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Bentley Bill Would Benefit Contributor

TIMES STAFF WRITER

Assemblywoman Carol Bentley (R-El Cajon) is pushing a bill that would create a regulatory loophole worth at least $120,000 a year for a private computer college that was founded by one of her campaign contributors.

Bentley’s bill would exempt nonprofit Coleman College of La Mesa from complying with regulations of a new state council responsible for overseeing the financial affairs of most private post-secondary schools in California. They are mostly for-profit vocational schools that range from Bible institutes to one Contra Costa County university that has no campus but offers a Ph.D. in “sexuality.”

Complaints that some of these private schools are little more than “diploma mills” that thrive on misleading advertising and student-loan abuse prompted the Legislature last year to create the Private Postsecondary and Vocational Education. The council came into existence Jan. 1 and is responsible for regulating the financial affairs of the private schools.

The Legislature, however, provided an exemption for nonprofit schools that have been accredited by the Western Assn. of Colleges and Schools, whose members include the public California State University campuses.

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As a result, the council has no jurisdiction over private schools such as Stanford University, United States International University, University of San Diego, National University, Christian Heritage College, Heald Business College or Point Loma Nazarene College in San Diego.

Despite repeated attempts, Coleman failed to receive the same kind of exemption for itself and other for-profit schools accredited by the Assn. of Independent Colleges and Schools. State officials say the AICS is a “deficient” educational watchdog, but that they have no complaints about Coleman’s program.

Undaunted, Coleman’s founder, past president and current chairman of the board says he wants to try again for a regulatory loophole. “The issue is fairness, it’s as simple as that,” said Coleman Furr, who is also past president of the AICS.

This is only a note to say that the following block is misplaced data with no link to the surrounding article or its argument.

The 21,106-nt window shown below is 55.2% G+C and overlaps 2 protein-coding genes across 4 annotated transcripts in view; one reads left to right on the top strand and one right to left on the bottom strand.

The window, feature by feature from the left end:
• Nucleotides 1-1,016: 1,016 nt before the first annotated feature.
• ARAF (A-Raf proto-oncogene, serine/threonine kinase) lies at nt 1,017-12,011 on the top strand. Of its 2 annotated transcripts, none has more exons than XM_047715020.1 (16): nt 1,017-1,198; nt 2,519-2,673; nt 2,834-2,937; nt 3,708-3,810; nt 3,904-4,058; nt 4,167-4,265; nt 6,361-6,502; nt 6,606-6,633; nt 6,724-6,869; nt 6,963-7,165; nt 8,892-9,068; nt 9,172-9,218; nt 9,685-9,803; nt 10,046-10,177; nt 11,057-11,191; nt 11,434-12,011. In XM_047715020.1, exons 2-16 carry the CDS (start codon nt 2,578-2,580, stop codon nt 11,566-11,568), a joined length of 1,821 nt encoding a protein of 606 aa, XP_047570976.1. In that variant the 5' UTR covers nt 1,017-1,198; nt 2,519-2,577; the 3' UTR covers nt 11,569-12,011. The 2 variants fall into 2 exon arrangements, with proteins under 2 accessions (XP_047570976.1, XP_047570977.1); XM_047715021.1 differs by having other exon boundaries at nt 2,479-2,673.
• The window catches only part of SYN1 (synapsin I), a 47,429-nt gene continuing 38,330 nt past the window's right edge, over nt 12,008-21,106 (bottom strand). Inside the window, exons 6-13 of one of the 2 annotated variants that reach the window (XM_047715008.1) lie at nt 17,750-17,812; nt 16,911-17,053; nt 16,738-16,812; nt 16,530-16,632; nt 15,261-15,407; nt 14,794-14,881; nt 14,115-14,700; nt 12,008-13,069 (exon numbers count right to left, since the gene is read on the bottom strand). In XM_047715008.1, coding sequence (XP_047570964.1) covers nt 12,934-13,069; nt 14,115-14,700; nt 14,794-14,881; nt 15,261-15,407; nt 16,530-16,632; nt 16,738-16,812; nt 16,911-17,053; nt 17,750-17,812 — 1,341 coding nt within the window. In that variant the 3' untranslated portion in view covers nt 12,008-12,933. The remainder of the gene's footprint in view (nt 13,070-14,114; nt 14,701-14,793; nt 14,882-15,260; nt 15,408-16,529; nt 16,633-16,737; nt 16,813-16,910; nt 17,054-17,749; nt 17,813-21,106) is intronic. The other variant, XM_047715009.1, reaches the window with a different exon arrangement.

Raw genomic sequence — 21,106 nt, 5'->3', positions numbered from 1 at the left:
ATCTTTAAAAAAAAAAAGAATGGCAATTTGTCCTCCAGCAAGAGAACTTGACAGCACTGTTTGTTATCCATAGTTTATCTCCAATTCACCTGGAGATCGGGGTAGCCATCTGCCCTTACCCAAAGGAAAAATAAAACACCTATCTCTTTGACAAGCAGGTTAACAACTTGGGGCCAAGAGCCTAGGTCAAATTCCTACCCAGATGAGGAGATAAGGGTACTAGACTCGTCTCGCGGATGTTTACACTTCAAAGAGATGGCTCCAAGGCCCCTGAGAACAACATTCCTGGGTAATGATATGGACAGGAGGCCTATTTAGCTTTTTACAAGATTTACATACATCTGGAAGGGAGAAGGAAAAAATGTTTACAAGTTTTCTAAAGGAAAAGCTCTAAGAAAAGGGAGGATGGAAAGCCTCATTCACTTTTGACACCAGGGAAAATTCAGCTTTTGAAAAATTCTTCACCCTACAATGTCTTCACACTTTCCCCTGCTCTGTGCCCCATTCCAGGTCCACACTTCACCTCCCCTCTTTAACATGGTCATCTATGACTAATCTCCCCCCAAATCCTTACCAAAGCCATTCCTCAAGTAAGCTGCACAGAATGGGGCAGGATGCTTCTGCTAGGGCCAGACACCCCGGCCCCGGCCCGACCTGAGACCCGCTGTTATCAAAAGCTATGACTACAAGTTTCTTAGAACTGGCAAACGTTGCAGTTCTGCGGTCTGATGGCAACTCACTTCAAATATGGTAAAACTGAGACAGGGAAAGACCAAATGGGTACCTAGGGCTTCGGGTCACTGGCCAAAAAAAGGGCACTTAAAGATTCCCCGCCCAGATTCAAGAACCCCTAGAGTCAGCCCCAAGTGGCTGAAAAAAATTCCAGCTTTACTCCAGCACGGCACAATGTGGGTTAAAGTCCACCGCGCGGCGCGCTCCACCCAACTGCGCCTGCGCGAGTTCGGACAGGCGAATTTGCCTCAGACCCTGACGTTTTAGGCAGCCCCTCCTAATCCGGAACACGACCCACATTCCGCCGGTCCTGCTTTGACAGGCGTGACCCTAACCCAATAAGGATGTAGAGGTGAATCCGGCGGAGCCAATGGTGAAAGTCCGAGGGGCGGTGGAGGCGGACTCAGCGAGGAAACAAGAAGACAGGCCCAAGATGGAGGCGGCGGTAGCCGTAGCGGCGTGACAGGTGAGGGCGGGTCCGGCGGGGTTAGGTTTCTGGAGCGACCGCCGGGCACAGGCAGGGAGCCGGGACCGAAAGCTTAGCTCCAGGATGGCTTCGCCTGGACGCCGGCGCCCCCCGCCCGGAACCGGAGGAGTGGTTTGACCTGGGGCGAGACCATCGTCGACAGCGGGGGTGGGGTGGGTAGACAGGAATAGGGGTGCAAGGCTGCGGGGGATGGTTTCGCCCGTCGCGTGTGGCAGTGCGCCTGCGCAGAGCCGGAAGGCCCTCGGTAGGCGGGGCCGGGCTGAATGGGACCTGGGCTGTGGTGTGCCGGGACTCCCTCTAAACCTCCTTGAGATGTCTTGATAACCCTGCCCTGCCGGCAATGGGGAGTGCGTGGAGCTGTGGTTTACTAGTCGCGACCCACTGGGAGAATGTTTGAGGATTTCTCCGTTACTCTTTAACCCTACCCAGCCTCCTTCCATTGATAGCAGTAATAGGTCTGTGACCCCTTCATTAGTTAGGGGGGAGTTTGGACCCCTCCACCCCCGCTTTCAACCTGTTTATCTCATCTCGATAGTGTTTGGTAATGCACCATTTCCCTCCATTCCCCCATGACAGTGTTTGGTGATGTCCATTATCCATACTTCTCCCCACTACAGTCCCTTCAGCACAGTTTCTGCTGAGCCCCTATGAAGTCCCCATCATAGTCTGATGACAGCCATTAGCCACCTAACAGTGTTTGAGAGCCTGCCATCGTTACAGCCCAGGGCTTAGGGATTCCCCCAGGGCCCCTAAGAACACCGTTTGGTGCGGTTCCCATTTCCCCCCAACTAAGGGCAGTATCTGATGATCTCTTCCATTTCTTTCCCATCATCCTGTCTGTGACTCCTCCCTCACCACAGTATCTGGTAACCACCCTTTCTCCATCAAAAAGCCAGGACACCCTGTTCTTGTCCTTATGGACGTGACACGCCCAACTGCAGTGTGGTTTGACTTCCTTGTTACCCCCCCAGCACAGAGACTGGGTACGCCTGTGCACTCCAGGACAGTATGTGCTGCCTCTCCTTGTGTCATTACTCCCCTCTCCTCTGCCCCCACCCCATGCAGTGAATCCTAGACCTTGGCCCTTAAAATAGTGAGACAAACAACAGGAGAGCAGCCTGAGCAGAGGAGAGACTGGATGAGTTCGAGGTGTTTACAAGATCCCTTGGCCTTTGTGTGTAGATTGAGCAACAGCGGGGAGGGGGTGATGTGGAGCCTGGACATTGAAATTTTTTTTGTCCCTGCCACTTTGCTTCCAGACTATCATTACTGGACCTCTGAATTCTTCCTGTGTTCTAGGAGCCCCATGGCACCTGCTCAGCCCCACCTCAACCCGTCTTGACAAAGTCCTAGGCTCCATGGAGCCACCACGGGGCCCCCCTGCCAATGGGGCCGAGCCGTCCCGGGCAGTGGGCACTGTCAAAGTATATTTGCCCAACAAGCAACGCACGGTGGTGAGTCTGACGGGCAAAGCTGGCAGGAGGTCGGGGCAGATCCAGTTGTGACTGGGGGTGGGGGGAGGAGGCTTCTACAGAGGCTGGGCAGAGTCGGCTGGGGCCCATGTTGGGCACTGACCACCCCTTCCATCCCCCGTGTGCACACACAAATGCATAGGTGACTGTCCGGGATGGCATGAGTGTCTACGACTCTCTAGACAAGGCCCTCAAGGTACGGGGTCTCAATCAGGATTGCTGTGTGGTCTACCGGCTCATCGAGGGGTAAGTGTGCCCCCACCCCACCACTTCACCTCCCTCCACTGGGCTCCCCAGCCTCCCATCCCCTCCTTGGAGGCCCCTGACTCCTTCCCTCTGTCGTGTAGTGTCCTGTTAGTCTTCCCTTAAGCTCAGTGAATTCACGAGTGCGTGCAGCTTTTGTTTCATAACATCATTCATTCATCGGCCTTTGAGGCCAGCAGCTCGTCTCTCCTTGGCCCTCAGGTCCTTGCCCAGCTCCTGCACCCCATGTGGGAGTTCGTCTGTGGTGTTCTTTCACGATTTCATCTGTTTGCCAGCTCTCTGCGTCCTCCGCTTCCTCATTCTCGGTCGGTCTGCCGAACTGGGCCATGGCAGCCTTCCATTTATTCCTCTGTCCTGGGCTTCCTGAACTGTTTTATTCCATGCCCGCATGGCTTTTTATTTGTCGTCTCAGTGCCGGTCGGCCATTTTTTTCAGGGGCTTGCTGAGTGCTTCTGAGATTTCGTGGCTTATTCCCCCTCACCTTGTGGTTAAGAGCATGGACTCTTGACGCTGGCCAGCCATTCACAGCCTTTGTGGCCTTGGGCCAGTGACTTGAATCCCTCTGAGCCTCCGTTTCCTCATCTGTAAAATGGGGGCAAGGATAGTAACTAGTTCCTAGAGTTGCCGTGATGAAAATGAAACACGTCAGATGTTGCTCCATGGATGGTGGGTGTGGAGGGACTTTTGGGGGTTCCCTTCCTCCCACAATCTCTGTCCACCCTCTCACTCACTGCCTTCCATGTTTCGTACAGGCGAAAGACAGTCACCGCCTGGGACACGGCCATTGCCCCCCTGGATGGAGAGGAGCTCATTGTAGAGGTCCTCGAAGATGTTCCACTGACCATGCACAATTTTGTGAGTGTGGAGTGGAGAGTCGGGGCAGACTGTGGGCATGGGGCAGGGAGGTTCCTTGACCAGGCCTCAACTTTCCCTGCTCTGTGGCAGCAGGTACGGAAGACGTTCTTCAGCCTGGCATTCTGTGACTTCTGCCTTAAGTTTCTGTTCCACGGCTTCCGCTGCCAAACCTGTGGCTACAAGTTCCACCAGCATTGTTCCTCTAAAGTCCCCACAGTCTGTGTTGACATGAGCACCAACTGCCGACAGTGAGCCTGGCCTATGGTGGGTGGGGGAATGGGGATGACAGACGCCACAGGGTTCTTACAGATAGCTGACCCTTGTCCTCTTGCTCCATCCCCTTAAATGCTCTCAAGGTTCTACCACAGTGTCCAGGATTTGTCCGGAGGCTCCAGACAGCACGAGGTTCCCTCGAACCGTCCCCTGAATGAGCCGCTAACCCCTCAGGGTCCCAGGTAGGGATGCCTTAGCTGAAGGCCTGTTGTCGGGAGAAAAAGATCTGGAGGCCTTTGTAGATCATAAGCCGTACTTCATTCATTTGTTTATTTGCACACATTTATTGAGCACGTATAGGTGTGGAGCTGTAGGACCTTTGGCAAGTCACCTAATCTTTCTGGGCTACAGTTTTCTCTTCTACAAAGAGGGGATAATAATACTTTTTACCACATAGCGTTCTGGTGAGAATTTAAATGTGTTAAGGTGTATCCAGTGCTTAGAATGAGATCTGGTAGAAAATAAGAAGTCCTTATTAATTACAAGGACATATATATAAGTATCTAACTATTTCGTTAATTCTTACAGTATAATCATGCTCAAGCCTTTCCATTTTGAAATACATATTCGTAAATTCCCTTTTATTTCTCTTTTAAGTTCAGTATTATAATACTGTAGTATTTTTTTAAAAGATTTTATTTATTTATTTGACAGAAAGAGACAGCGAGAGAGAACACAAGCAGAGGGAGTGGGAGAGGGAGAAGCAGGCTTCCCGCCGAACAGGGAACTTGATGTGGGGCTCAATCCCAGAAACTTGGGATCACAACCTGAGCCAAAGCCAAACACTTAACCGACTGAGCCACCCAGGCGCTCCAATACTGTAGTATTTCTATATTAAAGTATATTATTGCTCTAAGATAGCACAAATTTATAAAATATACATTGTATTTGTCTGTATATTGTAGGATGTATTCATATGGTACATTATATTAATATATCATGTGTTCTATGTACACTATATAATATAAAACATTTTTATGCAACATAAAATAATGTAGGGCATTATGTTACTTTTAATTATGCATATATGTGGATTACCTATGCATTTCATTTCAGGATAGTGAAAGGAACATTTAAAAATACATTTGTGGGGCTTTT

Although Furr and other Coleman officials say their school far exceeds financial standards set by the new state regulations, they concede that the new tuition refund policy required by the council will cost the institution $120,000 to $150,000 in student fees it would have otherwise kept each year. About 900 students are now paying an average $6,600 to attend the school, which was founded in 1963.

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Meanwhile, schools such as USIU--which has filed for bankruptcy and has a higher student loan default rate than Coleman--continue to keep a bigger share of the refunds by virtue of the legislative exemption, Coleman officials say.

“It’s really unfair to be in a situation where your business has to pay $150,000 a year more than the one across the street,” said Bob J. Wilson, a Sacramento lobbyist who blamed Coleman’s predicament on its lack of “political power.”

Coleman has since hired Wilson to finally get its exemption, and the lobbyist has been shopping around a bill that would prohibit the council from regulating any AICS accredited school that grants a baccalaureate degree--a description that fits only Coleman and another school in Long Beach.

The school eventually found a willing champion in Bentley, who was once a featured speaker at a Coleman graduation. Bently didn’t receive an honorarium, but the college’s alumni association gave her a $500 donation in late 1989. Public records also show that Furr and his wife donated $3,500 to two of Bentley’s recent campaigns.

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Bentley said she was aware that Furr was a campaign contributor because she remembered him from a fund-raising event. But she said she decided to help the college because “he is a constituent, and he’s being unfairly treated and being put at a competitive disadvantage.”

“I think I’m just more looking at this as trying to help somebody out that nobody was listening to,” she said.

But a state official said Bentley’s measure is “clearly a special interest bill” for Coleman that could also start a regulatory stampede by other, less reputable private schools.

“You would create an incentive for all of these schools in California that we’ve been having problems with to offer a baccalaureate degree and escape oversight,” said Bruce D. Hamlett, who works with the California Postsecondary Education Commission.

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